Reducing the amount of embodied energy in building materials won’t be easy – but it’s essential
The industry has got very good at creating low-energy buildings in a surprisingly short space of time. This move has been aided by increasingly tough Building Regulations and planning requirements, and a growing awareness of the need to be more friendly to the environment. There is a multitude of tools and technologies out there to help reduce energy in practice, but there is still one carbon challenge left for designers to get stuck into: how to reduce the energy embodied in building materials.
Embodied carbon is rising up the sustainability agenda, partly as a result of Emerging Findings report from Paul Morrell, the chief construction adviser, which was published in March. This contains 18 recommendations on how to reduce the UK’s carbon emissions, including by measuring and accounting for embodied carbon. Crucially, he recommends this should be incorporated into the Green Book, the Treasury bible for public sector procurement. This has created a flurry of activity including the recent launch of a RICS tool called “redefining zero”, which aims to help designers cut embodied carbon. A recent UK Green Building Council seminar on the topic was massively oversubscribed, and when the latest revisions to Part L takes effect in October, embodied carbon will form a bigger proportion of a building’s carbon lifetime footprint than at present. To help you get to grips with this trend we have prepared a handy guide to what it means for you.
What exactly is embodied carbon?
Good question. On the face of it the answer is straightforward: it is the energy used to make the cement, steel, aluminium and all the other materials used in a building. In reality, it is much more complicated than that. For example, a concrete block sourced from a factory just down the road will contain less embodied carbon than one from China because of the energy used to transport it. Your shiny aluminium window might contain relatively little embodied carbon because it is made from recycled materials. Or maybe it comes from virgin aluminium made using hydroelectricity rather than carbon-intensive coal. Embodied carbon also includes emissions from the contractors’ operations, ranging from their excavators and cranes to boiling the kettle for all those cups of tea.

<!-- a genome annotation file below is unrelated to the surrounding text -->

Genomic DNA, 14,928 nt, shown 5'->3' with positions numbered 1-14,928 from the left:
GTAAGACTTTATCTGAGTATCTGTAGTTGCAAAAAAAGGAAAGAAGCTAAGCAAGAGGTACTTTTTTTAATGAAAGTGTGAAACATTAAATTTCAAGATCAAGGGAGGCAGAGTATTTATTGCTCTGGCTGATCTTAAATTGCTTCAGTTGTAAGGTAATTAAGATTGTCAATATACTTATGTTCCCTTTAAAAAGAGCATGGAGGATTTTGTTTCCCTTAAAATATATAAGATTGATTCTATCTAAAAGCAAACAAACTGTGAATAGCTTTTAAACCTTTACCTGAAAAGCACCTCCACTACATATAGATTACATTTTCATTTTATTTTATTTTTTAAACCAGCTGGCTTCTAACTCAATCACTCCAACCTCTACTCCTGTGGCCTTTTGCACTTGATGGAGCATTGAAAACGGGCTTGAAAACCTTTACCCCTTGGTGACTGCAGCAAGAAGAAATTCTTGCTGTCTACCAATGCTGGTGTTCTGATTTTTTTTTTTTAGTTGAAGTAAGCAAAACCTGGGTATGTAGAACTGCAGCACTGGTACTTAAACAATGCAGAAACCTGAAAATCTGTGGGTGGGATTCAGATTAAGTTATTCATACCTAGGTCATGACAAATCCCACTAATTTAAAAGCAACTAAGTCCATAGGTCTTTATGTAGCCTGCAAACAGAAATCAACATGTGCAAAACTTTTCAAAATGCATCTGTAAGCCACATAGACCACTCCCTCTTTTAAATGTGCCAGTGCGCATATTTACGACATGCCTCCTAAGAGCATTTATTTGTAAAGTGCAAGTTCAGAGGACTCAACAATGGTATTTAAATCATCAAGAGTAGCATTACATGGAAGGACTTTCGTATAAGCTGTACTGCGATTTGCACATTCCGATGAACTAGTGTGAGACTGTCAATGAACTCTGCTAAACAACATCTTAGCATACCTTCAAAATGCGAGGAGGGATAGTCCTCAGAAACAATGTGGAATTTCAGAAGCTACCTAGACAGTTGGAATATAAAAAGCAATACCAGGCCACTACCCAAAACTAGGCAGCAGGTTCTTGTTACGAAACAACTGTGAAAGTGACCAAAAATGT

By 2019, embodied carbon will make up 100% of a building’s carbon footprint
How much embodied carbon does my building contain?
Depending on the building type, it can be a lot. For example, distribution warehouses don’t use much energy for heating and lighting, which means the embodied carbon component of the building’s total carbon footprint is high. Sturgis Associates developed the RICS tool and calculated that the embodied carbon in a distribution warehouse was 60% of its total lifetime carbon footprint, whereas a supermarket, which uses lots of energy, has an embodied carbon content of 20%; a house has something like 30%.
Does embodied carbon matter?
If the figures above aren’t enough to convince you, consider this. The closer we get to zero carbon buildings, the bigger the percentage that embodied carbon contributes to the total carbon footprint. So by 2019 embodied carbon will make up 100% of a building’s footprint. Given its determination to make all buildings zero carbon in nine years, someone somewhere in government is going to notice this - and do something about it.
Does this mean all buildings will eventually be made from wood, old wine bottles and thatch?
That’s unlikely. The key issue is the overall carbon impact of the material during its lifetime. So a high embodied energy product such as a brick might have a lower overall impact than timber cladding because it lasts hundreds of years. The RICS’ tool allocates building elements a lifetime - so, for example, a structure might allocated a lifetime of 75 years, high performance cladding 40 years and central plant 20 years. It would take a heavy-handed regulator to control emissions on the basis of embodied energy alone, as only by factoring in lifespan can the overall carbon footprint, or embodied carbon efficiency of materials be calculated.
How is the whole-life carbon footprint of a building measured?
The theory behind this is simple. You do the standard Part L calculations to find out how much energy the building will use. The embodied carbon efficiency of materials is also calculated, including how many times these will be replaced over a building’s lifetime. Combine the two and you get the carbon footprint of the building.
There are established tools for measuring operational carbon, but what about the embodied bit?
There is the newly launched RICS tool, and there are established sustainability consultants such as Dcarbon8 that specialise in carbon profiling. The Technology Strategy Board is funding the development of several programs that will calculate the carbon footprint of buildings. For example, software specialist IES, BRE, Faithful + Gould, the Construction Products Association, Willmott Dixon and consultant AEC3 are collaborating on a tool called Impact. This is designed to plug into existing CAD systems to show the embodied energy content of materials in a design. This will be available with the IES dynamic thermal modelling tool from 2011 and as a plug-in for other software from 2012.
Another tool is being developed by building defects insurer BLP with Cambridge university. BLP has a comprehensive database showing how long products last and has already used this to develop a tool enabling housebuilders to calculate the lifecycle costs of homes. They are extending this so it will be able to also calculate embodied and operational energy and carbon too. A version for new homes will be available in a year and a second version for existing homes a year later. The idea behind both tools is that users will be able to adjust one building element and each tool will automatically calculate the impacts elsewhere.
Will the results from these different tools be comparable?
This is where things get really complicated. All these tools calculate the carbon footprint of buildings, but rely on third party data for the embodied carbon of materials. Bath University has published a database for the embodied carbon content of construction materials which is used by many people including the RICS.